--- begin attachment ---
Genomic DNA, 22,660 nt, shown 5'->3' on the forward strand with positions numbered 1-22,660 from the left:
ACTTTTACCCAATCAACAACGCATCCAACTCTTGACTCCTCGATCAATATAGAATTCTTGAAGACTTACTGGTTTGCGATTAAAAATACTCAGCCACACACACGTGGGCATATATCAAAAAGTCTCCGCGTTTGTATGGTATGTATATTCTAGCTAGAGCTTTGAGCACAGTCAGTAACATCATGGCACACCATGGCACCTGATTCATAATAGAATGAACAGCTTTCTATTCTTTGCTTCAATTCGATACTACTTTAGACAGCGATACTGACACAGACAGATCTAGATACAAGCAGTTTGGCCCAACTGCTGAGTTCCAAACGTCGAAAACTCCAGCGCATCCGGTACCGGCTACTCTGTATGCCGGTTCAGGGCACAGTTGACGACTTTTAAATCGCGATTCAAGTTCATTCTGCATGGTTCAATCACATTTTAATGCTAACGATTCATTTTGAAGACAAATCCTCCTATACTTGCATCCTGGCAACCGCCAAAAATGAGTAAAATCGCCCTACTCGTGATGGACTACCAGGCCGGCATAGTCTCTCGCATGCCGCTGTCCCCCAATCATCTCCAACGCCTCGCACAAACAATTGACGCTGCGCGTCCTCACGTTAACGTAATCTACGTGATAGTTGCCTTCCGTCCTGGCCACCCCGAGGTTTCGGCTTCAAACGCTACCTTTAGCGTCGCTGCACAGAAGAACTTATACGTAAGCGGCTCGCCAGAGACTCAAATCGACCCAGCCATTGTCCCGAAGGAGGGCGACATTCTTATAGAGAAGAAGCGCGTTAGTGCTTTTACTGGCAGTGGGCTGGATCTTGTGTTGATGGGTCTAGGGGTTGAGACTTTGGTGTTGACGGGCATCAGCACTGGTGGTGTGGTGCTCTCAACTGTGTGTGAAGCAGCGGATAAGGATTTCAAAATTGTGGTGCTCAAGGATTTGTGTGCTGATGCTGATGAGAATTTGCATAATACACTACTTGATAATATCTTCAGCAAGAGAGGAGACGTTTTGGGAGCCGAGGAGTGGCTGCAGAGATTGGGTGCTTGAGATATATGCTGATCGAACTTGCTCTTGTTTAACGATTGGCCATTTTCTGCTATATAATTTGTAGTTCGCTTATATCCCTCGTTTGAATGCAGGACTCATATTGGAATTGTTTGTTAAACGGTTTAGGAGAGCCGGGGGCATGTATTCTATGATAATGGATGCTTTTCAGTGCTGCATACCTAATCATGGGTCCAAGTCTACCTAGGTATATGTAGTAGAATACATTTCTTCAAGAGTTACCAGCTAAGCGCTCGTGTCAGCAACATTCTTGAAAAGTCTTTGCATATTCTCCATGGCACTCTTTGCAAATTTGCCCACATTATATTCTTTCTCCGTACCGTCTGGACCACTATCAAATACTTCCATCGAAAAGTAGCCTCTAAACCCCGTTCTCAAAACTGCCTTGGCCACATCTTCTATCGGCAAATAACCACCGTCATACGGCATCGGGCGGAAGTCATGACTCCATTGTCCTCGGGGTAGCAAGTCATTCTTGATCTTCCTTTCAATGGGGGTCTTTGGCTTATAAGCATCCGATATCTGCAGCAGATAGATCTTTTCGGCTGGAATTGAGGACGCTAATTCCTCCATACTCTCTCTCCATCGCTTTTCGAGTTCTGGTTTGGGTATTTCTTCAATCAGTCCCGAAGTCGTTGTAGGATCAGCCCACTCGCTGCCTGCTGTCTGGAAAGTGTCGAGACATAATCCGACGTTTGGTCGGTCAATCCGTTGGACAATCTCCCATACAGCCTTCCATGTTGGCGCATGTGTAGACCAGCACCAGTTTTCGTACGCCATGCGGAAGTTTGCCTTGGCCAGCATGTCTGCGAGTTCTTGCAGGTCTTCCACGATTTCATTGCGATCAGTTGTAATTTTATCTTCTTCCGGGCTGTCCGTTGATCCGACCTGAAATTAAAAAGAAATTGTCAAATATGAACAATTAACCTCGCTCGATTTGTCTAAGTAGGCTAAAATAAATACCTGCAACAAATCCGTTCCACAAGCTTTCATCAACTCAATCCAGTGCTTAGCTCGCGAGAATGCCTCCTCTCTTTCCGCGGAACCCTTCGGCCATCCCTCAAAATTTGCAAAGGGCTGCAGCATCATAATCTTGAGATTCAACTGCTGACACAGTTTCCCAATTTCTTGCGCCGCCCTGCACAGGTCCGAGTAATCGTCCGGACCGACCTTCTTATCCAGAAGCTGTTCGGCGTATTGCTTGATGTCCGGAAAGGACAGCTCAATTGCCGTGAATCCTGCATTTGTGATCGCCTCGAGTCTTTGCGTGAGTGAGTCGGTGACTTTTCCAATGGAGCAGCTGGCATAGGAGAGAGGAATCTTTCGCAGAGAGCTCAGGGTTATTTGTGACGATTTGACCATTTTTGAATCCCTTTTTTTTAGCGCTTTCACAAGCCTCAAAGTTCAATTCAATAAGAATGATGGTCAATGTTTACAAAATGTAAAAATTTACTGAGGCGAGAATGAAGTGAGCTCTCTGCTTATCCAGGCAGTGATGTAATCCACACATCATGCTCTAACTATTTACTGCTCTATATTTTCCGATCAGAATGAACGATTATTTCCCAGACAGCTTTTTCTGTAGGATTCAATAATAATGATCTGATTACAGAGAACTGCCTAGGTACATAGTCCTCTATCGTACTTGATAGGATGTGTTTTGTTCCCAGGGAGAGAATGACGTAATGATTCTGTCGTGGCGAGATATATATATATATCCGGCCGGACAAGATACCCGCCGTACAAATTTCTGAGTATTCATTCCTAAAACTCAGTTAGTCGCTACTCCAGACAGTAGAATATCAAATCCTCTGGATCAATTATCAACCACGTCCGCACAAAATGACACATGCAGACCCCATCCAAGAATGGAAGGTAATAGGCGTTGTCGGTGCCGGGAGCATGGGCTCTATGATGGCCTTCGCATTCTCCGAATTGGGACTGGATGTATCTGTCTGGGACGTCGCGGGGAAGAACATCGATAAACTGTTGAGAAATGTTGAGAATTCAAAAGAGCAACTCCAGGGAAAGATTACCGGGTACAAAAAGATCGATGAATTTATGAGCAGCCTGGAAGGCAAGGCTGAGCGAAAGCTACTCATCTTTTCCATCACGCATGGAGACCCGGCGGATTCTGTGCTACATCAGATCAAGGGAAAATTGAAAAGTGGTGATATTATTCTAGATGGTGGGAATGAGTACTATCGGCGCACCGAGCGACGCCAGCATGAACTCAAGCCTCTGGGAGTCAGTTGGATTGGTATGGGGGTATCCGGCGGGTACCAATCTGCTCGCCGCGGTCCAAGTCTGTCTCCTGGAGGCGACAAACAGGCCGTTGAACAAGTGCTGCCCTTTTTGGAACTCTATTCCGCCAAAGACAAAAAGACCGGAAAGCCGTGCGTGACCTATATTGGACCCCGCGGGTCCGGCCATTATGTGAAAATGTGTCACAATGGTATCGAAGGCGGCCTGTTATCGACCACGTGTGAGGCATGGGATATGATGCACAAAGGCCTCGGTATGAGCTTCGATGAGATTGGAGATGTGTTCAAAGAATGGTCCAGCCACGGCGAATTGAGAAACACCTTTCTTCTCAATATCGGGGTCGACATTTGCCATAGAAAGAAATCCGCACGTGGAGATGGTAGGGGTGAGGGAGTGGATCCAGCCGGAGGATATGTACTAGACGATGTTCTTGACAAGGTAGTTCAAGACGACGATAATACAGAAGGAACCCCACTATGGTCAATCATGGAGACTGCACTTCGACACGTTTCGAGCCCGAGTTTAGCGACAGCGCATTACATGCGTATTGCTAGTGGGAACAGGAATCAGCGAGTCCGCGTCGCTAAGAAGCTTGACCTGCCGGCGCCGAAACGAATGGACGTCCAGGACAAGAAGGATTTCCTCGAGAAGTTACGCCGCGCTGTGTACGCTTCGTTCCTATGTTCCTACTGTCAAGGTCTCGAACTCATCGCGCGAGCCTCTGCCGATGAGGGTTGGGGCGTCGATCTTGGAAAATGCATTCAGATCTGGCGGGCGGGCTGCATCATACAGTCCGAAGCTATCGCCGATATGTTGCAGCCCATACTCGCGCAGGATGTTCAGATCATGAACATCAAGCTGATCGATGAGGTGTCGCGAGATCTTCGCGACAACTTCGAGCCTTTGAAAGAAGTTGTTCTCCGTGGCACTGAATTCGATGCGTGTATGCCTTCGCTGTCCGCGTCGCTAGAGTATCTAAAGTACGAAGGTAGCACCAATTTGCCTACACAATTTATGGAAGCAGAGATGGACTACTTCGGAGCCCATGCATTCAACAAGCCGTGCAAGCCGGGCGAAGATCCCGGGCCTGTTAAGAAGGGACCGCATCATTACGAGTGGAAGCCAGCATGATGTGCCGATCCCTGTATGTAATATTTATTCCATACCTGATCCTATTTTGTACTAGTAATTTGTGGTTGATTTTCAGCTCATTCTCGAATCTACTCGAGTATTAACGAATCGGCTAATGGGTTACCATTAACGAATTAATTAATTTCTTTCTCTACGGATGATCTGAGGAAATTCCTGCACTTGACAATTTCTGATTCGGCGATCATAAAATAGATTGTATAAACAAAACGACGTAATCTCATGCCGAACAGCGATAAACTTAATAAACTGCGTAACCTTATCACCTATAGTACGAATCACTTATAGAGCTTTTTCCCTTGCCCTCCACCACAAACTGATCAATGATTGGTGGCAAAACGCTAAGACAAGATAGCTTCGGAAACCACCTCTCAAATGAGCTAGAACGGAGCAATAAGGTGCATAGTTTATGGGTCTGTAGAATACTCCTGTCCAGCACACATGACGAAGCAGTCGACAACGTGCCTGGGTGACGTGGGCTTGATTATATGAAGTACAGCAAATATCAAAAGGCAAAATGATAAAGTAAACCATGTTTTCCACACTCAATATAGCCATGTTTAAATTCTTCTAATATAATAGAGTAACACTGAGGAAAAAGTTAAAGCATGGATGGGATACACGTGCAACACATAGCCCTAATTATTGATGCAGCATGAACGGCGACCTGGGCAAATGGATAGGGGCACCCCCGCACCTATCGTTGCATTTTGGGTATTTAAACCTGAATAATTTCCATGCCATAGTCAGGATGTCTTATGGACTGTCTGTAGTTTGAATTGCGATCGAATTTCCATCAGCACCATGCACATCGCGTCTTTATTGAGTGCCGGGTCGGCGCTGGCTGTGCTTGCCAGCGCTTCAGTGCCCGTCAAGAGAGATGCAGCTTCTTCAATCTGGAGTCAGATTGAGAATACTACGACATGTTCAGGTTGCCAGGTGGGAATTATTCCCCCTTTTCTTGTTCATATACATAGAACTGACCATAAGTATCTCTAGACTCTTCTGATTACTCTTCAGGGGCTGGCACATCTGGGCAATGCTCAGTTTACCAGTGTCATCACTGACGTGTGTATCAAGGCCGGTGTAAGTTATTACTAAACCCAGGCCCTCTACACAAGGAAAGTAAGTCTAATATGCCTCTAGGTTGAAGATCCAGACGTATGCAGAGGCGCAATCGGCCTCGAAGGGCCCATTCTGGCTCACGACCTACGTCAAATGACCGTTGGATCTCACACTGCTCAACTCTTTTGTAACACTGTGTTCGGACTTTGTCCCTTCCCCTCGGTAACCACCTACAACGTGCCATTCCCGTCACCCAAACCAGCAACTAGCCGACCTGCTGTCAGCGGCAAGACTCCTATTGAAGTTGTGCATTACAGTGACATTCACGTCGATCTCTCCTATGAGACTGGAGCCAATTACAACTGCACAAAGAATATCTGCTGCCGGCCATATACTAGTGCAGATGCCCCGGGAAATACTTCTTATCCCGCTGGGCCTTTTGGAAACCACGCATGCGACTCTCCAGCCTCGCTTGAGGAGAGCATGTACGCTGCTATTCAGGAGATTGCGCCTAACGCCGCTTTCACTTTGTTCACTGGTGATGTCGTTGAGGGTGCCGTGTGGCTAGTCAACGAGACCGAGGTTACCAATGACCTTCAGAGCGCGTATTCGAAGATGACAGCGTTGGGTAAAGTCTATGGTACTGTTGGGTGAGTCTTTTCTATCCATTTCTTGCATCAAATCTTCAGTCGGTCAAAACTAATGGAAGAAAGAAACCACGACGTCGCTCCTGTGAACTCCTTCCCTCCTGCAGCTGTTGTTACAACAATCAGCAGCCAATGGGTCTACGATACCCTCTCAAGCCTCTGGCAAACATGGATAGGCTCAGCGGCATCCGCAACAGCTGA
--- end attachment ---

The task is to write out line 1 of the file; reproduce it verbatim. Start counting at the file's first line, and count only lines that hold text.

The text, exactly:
Genomic DNA, 22,660 nt, shown 5'->3' on the forward strand with positions numbered 1-22,660 from the left: